1. Op-ed says open primary would unlock voting for all Florida voters.
"In an open primary, all registered voters can vote for any candidate, regardless of their political affiliation or lack thereof. In a closed primary, voters may vote only for candidates of the party with which they are registered."
The author of the op-ed does confuse some terms, including open primary and a mixed primary system. For us to move forward with this discussion, we need to a) make sure we are using consistent and appropriate terminology and b) examine traditional terminology and whether or not it fits in the evolving political landscape in America.
2. The Charleston Gazette published an opinion piece countering its editorial that independent and minor-party candidates are 'spoiler candidates.'
"Historically, minor party candidates played an important role in the American two-party system, by championing new policies the major parties later adopted. These include the abolition of slavery, women’s suffrage, a progressive income tax, Social Security and the 40-hour work week, to name just a few."
The piece was written by Oliver Hall, who is not only the founder of the Center for Competitive Democracy, but represents Ralph Nader as a private attorney. Nader also published an opinion piece on the subject on Monday. Be sure to check out the article, Why Independent Candidates Are Not 'Spoilers,' written by regular IVN contributor Glenn Davis.
3. A federal judge ruled that independent South Dakota gubernatorial candidate Michael Myers can change his running mate for the general election.
"Myers original pick for lieutenant governor withdrew from the race, citing family health issues. Myers named Lora Hubbel as his new running mate - but the South Dakota Secretary of State refused Myers' request to change the name on the ballot. Secretary of State Jason Gant said state law didn't outline a procedure for replacing independent lieutenant governor candidates."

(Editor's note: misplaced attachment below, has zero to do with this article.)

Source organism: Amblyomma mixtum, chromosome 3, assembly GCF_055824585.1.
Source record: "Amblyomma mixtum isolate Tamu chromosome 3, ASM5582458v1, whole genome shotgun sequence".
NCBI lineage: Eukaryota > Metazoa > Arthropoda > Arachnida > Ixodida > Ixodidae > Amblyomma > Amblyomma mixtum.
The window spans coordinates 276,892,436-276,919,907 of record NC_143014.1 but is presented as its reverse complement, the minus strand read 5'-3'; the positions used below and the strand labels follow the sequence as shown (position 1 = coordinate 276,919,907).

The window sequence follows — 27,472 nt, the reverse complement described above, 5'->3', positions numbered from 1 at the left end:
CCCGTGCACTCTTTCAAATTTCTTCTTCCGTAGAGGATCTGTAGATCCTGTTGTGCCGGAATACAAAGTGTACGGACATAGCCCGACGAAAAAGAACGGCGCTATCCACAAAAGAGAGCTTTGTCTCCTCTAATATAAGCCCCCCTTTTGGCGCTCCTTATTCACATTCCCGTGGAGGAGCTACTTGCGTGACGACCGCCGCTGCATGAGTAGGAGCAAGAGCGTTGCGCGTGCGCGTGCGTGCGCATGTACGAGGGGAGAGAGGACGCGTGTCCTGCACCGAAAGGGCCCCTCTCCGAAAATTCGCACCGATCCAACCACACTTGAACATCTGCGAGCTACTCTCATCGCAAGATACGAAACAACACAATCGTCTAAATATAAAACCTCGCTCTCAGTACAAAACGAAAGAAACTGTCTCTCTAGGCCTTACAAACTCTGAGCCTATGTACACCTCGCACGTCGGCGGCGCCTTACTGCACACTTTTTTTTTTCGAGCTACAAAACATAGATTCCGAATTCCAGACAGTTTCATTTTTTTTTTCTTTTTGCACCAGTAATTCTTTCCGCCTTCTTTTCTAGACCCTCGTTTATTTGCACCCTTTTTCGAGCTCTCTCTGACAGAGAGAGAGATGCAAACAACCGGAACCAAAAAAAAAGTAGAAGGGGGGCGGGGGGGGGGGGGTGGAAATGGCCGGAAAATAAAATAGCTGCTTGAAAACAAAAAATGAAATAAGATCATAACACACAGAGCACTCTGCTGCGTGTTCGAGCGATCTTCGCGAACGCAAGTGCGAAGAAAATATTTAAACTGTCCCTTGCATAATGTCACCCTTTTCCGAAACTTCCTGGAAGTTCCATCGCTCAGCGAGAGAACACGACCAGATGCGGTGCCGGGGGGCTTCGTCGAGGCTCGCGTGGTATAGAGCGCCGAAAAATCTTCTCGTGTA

Hubbel lost his bid for the Republican nomination in the gubernatorial race, but will appear on the November ballot as Myers' running mate.
4. U.S. Rep. Paul Ryan (R-Wis.) says politicians should not use Ferguson for their own political agendas.
“Don’t try to capitalize on this tragedy with your own policy initiatives, don’t try to link some prejudged conclusion on what’s happening on the ground right now,” the Wisconsin Republican said on “Fox and Friends.” “We should take a deep breath, let’s have some sympathy for the family and the community … and let’s let the investigation take its course and hope that justice is served appropriately.”
It would certainly be refreshing to hear this more often as this is hardly the first tragedy that people have tried to use for their own political agendas. There are growing signs that Ryan is planning on entering the 2016 presidential race, and would be a serious contender for the Republican nomination.